Metformin, an insulin-lowering agent, has been associated with decreased cancer risk in epidemiologic studies in diabetic patients. Short-term preclinical and clinical observations also supported inhibition of colonic precancerous lesions. However, recent meta-analysis studies show that metformin or related drugs may reduce risk of pancreatic and hepatocellular carcinoma but a non-significant inverse correlation with colon cancer risk. The present study explores a systematic analysis of chemopreventive efficacies of metformin on a well established model of colon carcinogenesis, using colonic preneoplastic lesions and adenocarcinomas as end points. Effect of dietary metformin (100 ppm, 400 ppm, 800 ppm to 1,600 ppm) on AOM-induced aberrant crypt foci (ACF) development; and a dietary metformin (500 ppm and 1,000 ppm) on AOM-induced colon adenocarcinoma was studied in F344 rats. ACF and tumor efficacy endpoints were carried out on AOM-treated 8-week-old rats (48 per group) fed the control AIN-76A diet. Either three days (ACF Study) or 4 weeks (adenocarcinoma study) after carcinogen treatment, rats were fed the diets containing different doses of metformin. ACF and colon adenocarcinomas were determined at 8 and 48 weeks after AOM-treatment, respectively. Dietary metformin at 100 and 400 ppm had no significant effect on the colonic ACF formation; whereas at higher doses a significant increase was observed in the total ACF (37%) and multicrypt ACF by 43%. In long term bioassay, dietary metformin at 500 and 1,000 ppm had no significant effect on adenocarcinoma incidence. With regard to colon adenocarcinoma multiplicity, metformin at both dose levels failed to provide any inhibitory effect, albeit, modest increase (∼20%) in adenocarcinoma multiplicity at high dose level was seen. Similarly, dietary metformin fail to show any inhibitory effect on colon tumor volume. Rats that were fed with metformin fail to show significant effects on markers of cell proliferation and apoptosis in colonic tumors. These observations show, for the first time, that metformin tested at different dose levels does not provide chemopreventive effects at the preneoplastic lesion stage or at adenocarcinoma stages in a well-established rat colon cancer model. Further studies are warranted to understand the discrepancies between preclinical models and more so in human clinical observations on the potential beneficial effects of metformin for colon cancer risk.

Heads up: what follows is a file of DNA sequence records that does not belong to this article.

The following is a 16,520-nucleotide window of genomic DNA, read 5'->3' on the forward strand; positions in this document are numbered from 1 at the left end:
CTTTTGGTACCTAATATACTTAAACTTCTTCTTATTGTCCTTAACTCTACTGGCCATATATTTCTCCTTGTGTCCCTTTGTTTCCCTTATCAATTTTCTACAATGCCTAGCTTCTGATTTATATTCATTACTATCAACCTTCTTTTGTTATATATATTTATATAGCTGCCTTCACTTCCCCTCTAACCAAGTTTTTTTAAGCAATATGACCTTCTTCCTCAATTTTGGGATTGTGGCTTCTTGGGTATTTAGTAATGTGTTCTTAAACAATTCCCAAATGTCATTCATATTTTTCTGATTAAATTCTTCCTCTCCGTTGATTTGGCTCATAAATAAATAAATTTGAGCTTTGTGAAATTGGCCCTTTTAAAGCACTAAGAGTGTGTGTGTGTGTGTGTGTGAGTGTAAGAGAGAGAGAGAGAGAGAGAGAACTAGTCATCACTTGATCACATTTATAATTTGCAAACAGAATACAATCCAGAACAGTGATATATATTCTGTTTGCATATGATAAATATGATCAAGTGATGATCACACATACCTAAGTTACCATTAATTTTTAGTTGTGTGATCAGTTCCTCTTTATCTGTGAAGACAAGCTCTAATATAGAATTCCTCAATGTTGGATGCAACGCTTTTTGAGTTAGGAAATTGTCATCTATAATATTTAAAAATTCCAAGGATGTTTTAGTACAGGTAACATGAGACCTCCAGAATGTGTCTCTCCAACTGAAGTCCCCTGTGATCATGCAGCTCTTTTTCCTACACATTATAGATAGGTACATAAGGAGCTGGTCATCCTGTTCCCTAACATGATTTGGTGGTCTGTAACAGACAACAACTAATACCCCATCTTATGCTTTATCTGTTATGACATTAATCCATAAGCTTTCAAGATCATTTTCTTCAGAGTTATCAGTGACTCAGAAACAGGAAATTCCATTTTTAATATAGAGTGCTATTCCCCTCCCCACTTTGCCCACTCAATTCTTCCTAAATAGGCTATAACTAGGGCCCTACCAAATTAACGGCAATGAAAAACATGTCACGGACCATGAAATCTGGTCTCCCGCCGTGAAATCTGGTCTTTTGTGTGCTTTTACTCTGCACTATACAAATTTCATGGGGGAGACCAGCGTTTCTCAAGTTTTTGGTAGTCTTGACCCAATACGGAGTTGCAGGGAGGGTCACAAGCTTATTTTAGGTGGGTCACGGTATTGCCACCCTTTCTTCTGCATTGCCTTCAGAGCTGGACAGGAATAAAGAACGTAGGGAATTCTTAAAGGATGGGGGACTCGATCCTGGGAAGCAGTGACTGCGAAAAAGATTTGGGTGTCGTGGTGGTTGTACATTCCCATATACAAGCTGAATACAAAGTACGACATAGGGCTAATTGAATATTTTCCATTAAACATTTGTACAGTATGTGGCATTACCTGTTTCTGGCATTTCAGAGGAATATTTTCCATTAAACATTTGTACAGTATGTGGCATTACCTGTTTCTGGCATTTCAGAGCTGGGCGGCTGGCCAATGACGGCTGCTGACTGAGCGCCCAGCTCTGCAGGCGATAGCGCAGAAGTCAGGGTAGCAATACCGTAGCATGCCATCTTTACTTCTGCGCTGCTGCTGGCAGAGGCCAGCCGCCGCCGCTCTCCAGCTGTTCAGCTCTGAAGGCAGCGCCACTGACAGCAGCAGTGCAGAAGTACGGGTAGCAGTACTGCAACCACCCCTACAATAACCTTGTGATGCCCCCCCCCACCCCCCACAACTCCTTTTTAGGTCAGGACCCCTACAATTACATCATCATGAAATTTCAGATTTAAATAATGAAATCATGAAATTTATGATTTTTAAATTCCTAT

{This work is supported by NCI-N01 CN-53300}

Citation Information: Cancer Prev Res 2011;4(10 Suppl):B42.